Written by Cheng-Cheng Li. My filmmaking story in Oceania started with the Re/presenting Oceania course at the University of Hawai‘i. My Kumu (professor) Tarcisius Kabutaulake, who comes from the Solomon Islands, has been teaching and researching across the region for decades. His course invites me to critically engage with and discuss how the Pacific Islands have been represented in scholarly and other mediums. He brings me onto the ‘voyage’ across the ‘storyscapes’ of scholars, artists, performers, poets, and filmmakers to understand the politics of representation. This article will first discuss my filmmaking experience in Hawai‘i with the Pacific Island community. In the second section, with an increasing number of Indigenous Taiwanese wishing to connect with Oceania, I will address the interconnection story between Taiwanese Indigenous filmmakers and the Oceanic community. The theme of ‘relationship’ as ‘Priority’ will be interwoven into the stories.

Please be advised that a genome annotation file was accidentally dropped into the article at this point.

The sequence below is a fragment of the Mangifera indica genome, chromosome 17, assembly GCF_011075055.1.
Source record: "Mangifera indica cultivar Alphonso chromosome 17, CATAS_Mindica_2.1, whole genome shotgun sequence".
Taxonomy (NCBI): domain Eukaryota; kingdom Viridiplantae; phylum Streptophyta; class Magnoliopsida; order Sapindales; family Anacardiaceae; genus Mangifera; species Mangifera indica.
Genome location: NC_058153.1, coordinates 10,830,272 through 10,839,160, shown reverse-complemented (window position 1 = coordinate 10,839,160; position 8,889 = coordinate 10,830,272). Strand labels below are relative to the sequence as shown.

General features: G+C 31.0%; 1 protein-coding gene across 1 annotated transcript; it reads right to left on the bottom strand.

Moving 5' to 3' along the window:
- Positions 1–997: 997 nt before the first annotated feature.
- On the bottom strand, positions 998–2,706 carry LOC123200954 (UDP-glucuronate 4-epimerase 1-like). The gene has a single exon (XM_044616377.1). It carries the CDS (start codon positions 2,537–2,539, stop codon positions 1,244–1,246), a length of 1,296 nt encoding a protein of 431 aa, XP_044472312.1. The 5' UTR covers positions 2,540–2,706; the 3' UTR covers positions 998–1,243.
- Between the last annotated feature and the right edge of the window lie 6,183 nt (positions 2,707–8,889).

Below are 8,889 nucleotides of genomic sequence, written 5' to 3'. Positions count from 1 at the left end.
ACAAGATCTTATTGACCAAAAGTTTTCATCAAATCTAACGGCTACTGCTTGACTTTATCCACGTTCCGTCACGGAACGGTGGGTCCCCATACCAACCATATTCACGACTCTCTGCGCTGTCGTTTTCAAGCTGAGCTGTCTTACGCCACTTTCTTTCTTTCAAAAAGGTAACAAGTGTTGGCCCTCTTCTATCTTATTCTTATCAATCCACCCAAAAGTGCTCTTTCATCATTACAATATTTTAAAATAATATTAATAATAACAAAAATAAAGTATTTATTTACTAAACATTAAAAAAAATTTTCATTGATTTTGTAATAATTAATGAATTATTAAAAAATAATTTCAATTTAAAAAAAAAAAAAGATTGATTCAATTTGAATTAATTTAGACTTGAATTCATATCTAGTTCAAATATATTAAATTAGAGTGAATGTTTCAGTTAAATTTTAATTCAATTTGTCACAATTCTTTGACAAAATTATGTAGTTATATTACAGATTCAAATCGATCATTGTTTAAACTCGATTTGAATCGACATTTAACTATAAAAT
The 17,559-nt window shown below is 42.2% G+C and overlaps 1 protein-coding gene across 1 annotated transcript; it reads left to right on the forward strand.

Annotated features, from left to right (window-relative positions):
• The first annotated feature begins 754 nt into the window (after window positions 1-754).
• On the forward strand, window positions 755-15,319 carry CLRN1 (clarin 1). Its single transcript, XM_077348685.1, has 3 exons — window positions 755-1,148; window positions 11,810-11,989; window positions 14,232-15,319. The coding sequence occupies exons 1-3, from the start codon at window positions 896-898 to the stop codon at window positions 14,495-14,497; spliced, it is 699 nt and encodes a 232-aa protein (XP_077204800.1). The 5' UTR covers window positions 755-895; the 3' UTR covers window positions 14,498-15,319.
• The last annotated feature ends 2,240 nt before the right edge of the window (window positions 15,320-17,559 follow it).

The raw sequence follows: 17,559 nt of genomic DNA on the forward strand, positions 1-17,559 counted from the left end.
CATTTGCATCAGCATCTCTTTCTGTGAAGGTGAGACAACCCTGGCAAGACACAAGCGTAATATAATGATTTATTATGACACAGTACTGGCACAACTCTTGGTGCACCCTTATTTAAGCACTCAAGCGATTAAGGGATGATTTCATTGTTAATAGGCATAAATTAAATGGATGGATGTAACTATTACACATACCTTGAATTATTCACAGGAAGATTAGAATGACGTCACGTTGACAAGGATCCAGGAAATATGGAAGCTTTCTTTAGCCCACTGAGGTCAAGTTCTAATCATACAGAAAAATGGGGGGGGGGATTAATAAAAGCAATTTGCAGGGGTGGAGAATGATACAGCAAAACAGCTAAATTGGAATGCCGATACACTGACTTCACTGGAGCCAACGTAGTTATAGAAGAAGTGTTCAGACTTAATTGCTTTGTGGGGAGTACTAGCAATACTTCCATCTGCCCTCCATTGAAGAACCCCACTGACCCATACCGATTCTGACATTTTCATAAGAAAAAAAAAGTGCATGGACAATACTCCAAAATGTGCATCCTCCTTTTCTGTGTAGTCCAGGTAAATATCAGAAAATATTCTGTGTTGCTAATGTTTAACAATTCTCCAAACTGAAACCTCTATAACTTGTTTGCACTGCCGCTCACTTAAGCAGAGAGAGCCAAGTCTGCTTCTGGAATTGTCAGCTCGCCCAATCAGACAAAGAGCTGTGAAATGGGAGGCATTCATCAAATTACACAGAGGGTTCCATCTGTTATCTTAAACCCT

Indigenous/Islander Fanaticism Across the Pacific: A Perspective from Films
Written by Yawi Yukex; translated by Yi-Yu Lai. A type of Taiwanese is extremely fond of anything about the Indigenous peoples of Taiwan. They are captivated by all the totems and material cultures associated with Indigenous peoples, yet they frequently only believe what they already know about Indigenous cultures. Besides, they usually turn a deaf ear to Indigenous peoples’ enormous burdens and struggles. I call these individuals “Indigenous fanatics.” In the early 2000s, a series of Taiwanese films, such as “The Sage Hunter” (2005) and “Fishing Luck” (2005), portrayed Indigenous communities as shelters for those wishing to escape reality and contrasted cities with the communities. People believe that the expansion of civilisation causes problems, whereas mountains and forests represent the solution.